FOUNDING OF AN OHG (GENERAL PARTNERSHIP)
A general partnership (offene Handelsgesellschaft, OHG) is a partnership which is regulated in the German Commercial Code (HGB). It has similarities to the GbR, which is also a partnership.
It is necessary that at least two people come together to run a trade. A commercial trade, according to legal regulations, is a commercial enterprise which, depending on the type, requires a commercial business operation. These transactions include trading transactions regulated by the HGB. Even large companies can be regarded as OHGs according to the specific circumstances. Before the founders start a company, it is necessary to think about whether the company is to be regarded as an OHG right from the start. If this is the case, there are far-reaching and special commercial law obligations. For the establishment of an OHG, it is also not necessary that the contract be concluded in writing. A verbal contract between the partners or the start of an activity can also lead to an OHG. A lawyer specializing in commercial law and company law will advise the start-up entrepreneurs on whether the company is to be regarded as an OHG. In the run-up to the foundation, a social contract can be concluded between the founders in order to found an OHG. This is designed by a lawyer specializing in commercial and corporate law. The following points should be considered in the OHG contract:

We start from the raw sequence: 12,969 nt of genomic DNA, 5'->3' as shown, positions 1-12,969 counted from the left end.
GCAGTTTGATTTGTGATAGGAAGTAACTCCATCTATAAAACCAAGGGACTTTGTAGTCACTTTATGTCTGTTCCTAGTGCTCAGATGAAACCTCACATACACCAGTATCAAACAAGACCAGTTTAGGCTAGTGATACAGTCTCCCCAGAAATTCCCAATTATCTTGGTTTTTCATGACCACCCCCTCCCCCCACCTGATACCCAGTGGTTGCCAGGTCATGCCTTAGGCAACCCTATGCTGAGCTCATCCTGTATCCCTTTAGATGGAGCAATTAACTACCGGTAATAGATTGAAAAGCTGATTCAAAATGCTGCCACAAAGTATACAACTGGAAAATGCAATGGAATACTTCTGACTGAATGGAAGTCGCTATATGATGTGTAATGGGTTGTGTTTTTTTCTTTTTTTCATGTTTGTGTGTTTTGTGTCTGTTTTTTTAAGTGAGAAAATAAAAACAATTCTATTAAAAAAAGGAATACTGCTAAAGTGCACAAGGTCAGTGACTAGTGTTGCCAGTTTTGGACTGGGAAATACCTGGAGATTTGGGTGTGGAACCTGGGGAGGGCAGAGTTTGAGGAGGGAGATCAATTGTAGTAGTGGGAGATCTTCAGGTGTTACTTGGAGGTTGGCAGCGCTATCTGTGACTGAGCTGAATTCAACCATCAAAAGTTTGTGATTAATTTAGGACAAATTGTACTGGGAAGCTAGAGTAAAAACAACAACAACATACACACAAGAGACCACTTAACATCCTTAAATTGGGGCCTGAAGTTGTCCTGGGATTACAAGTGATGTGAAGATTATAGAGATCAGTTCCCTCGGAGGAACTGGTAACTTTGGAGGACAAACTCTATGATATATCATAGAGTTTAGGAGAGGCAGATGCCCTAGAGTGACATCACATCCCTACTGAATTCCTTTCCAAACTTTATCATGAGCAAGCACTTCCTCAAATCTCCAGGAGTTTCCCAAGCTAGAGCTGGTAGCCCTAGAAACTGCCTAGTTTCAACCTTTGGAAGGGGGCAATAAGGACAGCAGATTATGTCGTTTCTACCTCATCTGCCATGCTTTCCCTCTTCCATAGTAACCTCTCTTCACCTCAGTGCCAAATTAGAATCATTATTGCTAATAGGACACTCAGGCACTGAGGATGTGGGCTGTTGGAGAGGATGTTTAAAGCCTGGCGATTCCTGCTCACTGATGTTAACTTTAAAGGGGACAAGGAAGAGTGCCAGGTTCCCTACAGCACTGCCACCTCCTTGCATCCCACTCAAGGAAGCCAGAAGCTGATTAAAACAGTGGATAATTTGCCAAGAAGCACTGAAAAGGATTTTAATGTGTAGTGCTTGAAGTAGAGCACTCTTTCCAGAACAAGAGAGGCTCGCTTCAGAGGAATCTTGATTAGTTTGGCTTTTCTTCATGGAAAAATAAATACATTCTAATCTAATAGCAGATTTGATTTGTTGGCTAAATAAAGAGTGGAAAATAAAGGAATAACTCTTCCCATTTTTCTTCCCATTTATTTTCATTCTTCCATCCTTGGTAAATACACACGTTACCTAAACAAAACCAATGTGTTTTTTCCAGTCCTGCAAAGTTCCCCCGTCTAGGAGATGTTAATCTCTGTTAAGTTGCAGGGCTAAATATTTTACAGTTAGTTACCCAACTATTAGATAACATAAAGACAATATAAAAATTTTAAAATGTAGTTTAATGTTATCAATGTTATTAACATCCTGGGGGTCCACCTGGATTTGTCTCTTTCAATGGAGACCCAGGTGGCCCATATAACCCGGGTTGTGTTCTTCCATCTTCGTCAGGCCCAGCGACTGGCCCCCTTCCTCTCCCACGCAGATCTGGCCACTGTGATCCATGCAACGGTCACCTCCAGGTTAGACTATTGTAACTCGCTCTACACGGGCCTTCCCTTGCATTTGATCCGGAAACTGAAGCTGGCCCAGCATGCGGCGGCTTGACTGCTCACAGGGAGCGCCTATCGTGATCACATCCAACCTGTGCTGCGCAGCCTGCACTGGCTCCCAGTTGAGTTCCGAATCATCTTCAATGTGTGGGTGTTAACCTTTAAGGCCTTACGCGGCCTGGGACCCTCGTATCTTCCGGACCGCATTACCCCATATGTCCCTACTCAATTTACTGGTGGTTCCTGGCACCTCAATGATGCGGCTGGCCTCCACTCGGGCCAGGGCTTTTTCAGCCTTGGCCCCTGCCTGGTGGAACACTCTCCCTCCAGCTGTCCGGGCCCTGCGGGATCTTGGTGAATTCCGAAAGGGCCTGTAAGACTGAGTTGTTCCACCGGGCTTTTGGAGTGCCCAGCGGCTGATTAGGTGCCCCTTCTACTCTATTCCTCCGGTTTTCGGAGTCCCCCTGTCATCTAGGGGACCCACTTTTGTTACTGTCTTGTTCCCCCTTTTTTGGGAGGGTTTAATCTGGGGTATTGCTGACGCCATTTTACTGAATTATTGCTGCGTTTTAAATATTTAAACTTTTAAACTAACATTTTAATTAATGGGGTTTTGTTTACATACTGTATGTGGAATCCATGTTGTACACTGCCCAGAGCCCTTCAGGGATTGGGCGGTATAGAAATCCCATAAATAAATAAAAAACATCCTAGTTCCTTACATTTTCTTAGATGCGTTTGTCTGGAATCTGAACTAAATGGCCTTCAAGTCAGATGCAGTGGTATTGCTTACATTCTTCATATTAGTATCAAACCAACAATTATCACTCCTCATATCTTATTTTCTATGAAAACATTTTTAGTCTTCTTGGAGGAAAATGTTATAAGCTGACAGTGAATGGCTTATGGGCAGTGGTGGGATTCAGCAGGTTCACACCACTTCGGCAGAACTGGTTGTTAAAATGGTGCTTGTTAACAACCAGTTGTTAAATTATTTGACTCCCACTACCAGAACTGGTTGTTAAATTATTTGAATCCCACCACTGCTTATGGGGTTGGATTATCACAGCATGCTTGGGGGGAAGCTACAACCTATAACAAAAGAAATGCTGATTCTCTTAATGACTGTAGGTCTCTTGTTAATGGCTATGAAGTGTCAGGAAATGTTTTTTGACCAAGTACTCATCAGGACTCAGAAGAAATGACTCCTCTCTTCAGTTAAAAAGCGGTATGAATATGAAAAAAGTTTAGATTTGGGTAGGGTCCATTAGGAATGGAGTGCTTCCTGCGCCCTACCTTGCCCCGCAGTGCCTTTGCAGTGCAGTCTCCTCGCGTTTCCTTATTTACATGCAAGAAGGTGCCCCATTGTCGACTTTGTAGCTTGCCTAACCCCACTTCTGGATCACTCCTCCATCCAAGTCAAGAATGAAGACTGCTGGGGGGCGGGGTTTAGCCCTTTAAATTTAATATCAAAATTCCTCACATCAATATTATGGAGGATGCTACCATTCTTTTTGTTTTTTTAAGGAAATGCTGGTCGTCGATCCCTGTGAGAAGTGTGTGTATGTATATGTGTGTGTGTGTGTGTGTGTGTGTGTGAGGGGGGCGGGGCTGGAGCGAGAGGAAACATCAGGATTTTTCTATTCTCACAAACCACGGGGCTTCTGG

When founding an OHG, it should be noted that the liability of the partners is not limited. In contrast to a GmbH, each partner is liable for the OHG’s debts with his private assets. An OHG does more business than a GbR. Accordingly, the risk is high that the shareholders will be called upon. There is also no possibility of stipulating in the social contract that a partner is not liable for the debts.
The OHG is a partnership. It is tax transparent. This means that it does not have to pay corporation tax like a GmbH, but the OHG shareholders themselves have to pay income tax. The annual result of the OHG is to be divided among the individual shares. Each partner then has to pay income tax on the profit of his share. In addition, the partner must pay a 5.5% Solidaritätszuschlag (solidarity surcharge) tax on the fixed income tax.
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